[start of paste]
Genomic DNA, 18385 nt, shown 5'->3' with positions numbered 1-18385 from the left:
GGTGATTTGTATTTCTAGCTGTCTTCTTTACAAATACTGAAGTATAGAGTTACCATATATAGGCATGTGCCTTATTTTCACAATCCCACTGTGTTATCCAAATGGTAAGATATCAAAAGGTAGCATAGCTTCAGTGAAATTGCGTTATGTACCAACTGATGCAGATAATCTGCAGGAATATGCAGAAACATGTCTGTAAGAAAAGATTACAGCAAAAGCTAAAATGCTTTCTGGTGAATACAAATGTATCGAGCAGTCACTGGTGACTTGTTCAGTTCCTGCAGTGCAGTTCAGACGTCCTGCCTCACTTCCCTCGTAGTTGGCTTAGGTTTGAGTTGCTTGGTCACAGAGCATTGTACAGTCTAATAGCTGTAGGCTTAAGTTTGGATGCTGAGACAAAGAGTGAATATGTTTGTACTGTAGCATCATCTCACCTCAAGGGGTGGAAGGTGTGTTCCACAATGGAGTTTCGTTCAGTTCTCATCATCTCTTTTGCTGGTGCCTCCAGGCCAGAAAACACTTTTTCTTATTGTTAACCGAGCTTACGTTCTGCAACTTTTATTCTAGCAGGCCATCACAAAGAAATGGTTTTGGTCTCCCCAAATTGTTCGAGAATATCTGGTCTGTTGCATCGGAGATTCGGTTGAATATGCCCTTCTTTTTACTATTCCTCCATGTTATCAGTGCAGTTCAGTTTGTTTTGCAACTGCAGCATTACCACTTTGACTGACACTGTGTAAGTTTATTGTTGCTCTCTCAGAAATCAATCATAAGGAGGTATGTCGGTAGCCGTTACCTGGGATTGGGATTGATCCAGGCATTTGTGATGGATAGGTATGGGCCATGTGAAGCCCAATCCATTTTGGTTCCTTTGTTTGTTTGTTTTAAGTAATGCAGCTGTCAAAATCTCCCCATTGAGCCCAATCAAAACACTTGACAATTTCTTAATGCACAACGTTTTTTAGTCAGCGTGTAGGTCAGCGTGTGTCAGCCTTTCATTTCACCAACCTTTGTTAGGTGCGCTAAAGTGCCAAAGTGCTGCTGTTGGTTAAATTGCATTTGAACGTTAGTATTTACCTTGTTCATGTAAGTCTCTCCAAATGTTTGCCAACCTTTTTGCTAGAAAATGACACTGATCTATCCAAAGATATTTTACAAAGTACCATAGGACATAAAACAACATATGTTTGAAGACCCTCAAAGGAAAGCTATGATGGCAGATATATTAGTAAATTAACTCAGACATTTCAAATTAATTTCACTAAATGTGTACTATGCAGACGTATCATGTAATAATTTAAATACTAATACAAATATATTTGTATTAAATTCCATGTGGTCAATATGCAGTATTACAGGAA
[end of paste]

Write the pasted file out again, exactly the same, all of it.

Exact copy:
Genomic DNA, 18385 nt, shown 5'->3' with positions numbered 1-18385 from the left:
GGTGATTTGTATTTCTAGCTGTCTTCTTTACAAATACTGAAGTATAGAGTTACCATATATAGGCATGTGCCTTATTTTCACAATCCCACTGTGTTATCCAAATGGTAAGATATCAAAAGGTAGCATAGCTTCAGTGAAATTGCGTTATGTACCAACTGATGCAGATAATCTGCAGGAATATGCAGAAACATGTCTGTAAGAAAAGATTACAGCAAAAGCTAAAATGCTTTCTGGTGAATACAAATGTATCGAGCAGTCACTGGTGACTTGTTCAGTTCCTGCAGTGCAGTTCAGACGTCCTGCCTCACTTCCCTCGTAGTTGGCTTAGGTTTGAGTTGCTTGGTCACAGAGCATTGTACAGTCTAATAGCTGTAGGCTTAAGTTTGGATGCTGAGACAAAGAGTGAATATGTTTGTACTGTAGCATCATCTCACCTCAAGGGGTGGAAGGTGTGTTCCACAATGGAGTTTCGTTCAGTTCTCATCATCTCTTTTGCTGGTGCCTCCAGGCCAGAAAACACTTTTTCTTATTGTTAACCGAGCTTACGTTCTGCAACTTTTATTCTAGCAGGCCATCACAAAGAAATGGTTTTGGTCTCCCCAAATTGTTCGAGAATATCTGGTCTGTTGCATCGGAGATTCGGTTGAATATGCCCTTCTTTTTACTATTCCTCCATGTTATCAGTGCAGTTCAGTTTGTTTTGCAACTGCAGCATTACCACTTTGACTGACACTGTGTAAGTTTATTGTTGCTCTCTCAGAAATCAATCATAAGGAGGTATGTCGGTAGCCGTTACCTGGGATTGGGATTGATCCAGGCATTTGTGATGGATAGGTATGGGCCATGTGAAGCCCAATCCATTTTGGTTCCTTTGTTTGTTTGTTTTAAGTAATGCAGCTGTCAAAATCTCCCCATTGAGCCCAATCAAAACACTTGACAATTTCTTAATGCACAACGTTTTTTAGTCAGCGTGTAGGTCAGCGTGTGTCAGCCTTTCATTTCACCAACCTTTGTTAGGTGCGCTAAAGTGCCAAAGTGCTGCTGTTGGTTAAATTGCATTTGAACGTTAGTATTTACCTTGTTCATGTAAGTCTCTCCAAATGTTTGCCAACCTTTTTGCTAGAAAATGACACTGATCTATCCAAAGATATTTTACAAAGTACCATAGGACATAAAACAACATATGTTTGAAGACCCTCAAAGGAAAGCTATGATGGCAGATATATTAGTAAATTAACTCAGACATTTCAAATTAATTTCACTAAATGTGTACTATGCAGACGTATCATGTAATAATTTAAATACTAATACAAATATATTTGTATTAAATTCCATGTGGTCAATATGCAGTATTACAGGAA